Back pain in primary care: a prospective cohort study of clinical outcome and healthcare consumption
2003 (English)In: Advances in Physiotherapy, ISSN 1403-8196, E-ISSN 1651-1948, Vol. 5, no 3, 98-108 p.Article in journal (Refereed) Published
The aim was to describe the clinical course without active treatment in patients with low back and neck pain visiting primary care. A prospective consecutive study was done with follow-ups weekly for 6 weeks and at 3, 6, 12 and 30 months. Main outcome measures were proportion of patients who were free of pain and back-related disability and proportion of patients found to have received additional healthcare at 3-, 6-, 12- and 30-month follow-ups. The physiotherapist predicted additional treatment. Eighty consecutive patients were included. 39 low back pain and 17 neck pain patients underwent 30 months of follow-up. The results on a group level were consistent from about 4 weeks. In the low back pain group, 41% reported no pain and no disability after 30 months, within 3 months 33% and within 30 months 64% had received additional healthcare. In the neck pain group, 12% reported no pain and no disability after 30 months, within 3 months 59% and within 30 months 71% had received additional healthcare. A higher proportion of the patients, predicted with a high probability to seek additional care also reported additional care. It can be expected that half the back pain patients being cared for in primary care will continue to suffer from problems 30 months later. The slope of recovery is most prominent during the first 4 weeks, and a worse outcome is in the neck pain patients. Further healthcare is not equal to self-reported back pain problems at baseline. The 4-week evaluation can be used to predict groups with future healthcare utilization up until 30 months. Further studies including larger cohorts are needed to confirm the results.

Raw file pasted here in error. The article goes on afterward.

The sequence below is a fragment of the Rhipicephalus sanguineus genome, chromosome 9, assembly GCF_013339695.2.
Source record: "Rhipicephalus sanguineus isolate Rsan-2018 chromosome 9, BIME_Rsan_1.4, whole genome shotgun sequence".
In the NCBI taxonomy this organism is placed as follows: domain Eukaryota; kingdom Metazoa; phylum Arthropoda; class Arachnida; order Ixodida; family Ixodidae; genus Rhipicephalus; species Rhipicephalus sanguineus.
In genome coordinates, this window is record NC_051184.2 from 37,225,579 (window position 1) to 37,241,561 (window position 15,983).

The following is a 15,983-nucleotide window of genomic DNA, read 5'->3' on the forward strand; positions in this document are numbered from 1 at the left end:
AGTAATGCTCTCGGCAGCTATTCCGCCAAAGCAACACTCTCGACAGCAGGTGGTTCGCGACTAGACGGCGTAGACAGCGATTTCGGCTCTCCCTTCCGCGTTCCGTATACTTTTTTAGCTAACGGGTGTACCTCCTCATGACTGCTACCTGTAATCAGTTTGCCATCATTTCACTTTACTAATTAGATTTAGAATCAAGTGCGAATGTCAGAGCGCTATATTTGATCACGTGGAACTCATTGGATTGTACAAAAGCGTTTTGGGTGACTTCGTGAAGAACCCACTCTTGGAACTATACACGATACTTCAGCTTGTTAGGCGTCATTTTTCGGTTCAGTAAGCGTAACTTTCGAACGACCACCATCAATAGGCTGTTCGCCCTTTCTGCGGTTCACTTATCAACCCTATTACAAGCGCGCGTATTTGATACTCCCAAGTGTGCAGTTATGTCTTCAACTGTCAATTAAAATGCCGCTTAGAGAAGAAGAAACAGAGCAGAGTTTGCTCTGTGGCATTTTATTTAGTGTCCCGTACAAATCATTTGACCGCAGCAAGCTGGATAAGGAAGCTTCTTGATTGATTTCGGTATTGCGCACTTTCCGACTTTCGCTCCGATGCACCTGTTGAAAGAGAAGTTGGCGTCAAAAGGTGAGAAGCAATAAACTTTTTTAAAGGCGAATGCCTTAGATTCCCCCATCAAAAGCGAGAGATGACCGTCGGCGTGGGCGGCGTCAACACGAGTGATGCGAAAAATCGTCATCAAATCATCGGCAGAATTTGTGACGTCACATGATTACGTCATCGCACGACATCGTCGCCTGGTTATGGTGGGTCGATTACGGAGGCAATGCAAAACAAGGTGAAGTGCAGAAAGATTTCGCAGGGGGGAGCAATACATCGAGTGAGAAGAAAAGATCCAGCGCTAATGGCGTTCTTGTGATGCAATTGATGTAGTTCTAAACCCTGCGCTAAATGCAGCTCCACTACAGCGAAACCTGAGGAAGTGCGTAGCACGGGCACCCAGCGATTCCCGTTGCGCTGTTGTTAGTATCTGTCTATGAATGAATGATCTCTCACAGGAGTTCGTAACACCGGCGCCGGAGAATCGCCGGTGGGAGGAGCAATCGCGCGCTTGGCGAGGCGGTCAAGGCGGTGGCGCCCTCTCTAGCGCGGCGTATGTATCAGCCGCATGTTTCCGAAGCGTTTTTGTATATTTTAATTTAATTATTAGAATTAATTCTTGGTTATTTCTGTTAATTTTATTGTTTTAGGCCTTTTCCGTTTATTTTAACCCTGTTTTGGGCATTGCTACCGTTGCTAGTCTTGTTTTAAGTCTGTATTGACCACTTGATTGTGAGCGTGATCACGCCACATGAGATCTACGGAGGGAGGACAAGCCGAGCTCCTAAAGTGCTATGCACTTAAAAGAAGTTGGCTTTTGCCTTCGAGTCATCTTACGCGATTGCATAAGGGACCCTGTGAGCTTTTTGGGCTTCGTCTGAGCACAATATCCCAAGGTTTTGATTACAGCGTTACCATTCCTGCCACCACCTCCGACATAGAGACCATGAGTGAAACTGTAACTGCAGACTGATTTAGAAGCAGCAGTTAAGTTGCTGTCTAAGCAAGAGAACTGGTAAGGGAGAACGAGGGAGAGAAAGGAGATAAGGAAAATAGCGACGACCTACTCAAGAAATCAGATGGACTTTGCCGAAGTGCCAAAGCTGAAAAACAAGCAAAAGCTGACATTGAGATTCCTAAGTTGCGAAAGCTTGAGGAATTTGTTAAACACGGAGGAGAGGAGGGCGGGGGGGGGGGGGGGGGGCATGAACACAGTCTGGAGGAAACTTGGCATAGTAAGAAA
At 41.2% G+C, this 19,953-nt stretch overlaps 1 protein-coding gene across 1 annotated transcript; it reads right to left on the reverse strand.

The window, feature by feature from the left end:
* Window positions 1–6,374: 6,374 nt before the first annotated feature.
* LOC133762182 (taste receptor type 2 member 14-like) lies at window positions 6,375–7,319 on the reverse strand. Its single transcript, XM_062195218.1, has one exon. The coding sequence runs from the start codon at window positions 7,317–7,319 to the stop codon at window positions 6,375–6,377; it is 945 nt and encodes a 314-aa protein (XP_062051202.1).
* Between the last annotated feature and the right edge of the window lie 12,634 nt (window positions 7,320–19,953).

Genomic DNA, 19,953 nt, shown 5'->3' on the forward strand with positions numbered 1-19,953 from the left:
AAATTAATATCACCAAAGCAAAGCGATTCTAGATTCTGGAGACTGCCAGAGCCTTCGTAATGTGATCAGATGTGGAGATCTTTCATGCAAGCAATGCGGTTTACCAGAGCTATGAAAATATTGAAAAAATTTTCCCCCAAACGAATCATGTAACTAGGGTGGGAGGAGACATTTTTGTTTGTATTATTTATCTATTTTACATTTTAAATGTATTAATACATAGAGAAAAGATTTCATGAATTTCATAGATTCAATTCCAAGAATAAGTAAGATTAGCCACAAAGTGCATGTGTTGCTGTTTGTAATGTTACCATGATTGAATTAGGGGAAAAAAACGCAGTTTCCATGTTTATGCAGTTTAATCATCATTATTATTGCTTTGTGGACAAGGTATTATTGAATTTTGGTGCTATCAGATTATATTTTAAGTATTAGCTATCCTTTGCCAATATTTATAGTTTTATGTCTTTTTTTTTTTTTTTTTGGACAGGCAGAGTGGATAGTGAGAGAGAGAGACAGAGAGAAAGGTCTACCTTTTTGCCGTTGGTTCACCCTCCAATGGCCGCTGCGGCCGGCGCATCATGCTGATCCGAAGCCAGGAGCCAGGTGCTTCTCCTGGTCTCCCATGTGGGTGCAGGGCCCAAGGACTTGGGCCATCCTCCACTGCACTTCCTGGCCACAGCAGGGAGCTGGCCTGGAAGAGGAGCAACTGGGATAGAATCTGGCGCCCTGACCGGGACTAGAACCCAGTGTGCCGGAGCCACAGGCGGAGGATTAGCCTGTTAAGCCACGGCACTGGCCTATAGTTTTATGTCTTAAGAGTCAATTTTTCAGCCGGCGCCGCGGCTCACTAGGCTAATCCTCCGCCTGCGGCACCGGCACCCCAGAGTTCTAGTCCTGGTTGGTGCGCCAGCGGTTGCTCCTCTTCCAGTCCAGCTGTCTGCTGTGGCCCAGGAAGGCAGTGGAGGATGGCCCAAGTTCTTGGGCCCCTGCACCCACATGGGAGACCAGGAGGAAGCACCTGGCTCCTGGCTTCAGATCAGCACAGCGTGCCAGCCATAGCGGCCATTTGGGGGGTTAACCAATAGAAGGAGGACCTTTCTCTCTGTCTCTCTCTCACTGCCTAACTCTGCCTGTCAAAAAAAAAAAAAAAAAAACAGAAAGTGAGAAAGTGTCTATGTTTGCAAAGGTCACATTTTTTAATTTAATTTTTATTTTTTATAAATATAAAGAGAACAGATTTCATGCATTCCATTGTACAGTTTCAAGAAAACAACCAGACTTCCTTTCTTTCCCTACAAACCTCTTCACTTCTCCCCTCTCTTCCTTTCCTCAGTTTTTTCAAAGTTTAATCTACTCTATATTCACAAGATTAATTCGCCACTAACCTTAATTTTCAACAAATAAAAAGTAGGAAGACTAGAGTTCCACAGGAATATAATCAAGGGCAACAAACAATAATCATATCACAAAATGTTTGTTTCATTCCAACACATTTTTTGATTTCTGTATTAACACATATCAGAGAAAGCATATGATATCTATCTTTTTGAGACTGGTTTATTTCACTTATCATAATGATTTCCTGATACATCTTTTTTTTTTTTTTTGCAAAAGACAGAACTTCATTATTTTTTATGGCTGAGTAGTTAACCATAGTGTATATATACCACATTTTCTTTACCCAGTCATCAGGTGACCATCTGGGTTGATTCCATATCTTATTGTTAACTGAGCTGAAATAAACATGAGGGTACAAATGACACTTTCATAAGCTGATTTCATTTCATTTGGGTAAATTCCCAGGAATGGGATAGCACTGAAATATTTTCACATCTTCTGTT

Place, publisher, year, edition, pages
2003. Vol. 5, no 3, 98-108 p.
IdentifiersURN: urn:nbn:se:liu:diva-26265DOI: 10.1080/14038190310004862Local ID: 10775OAI: oai:DiVA.org:liu-26265DiVA: diva2:246813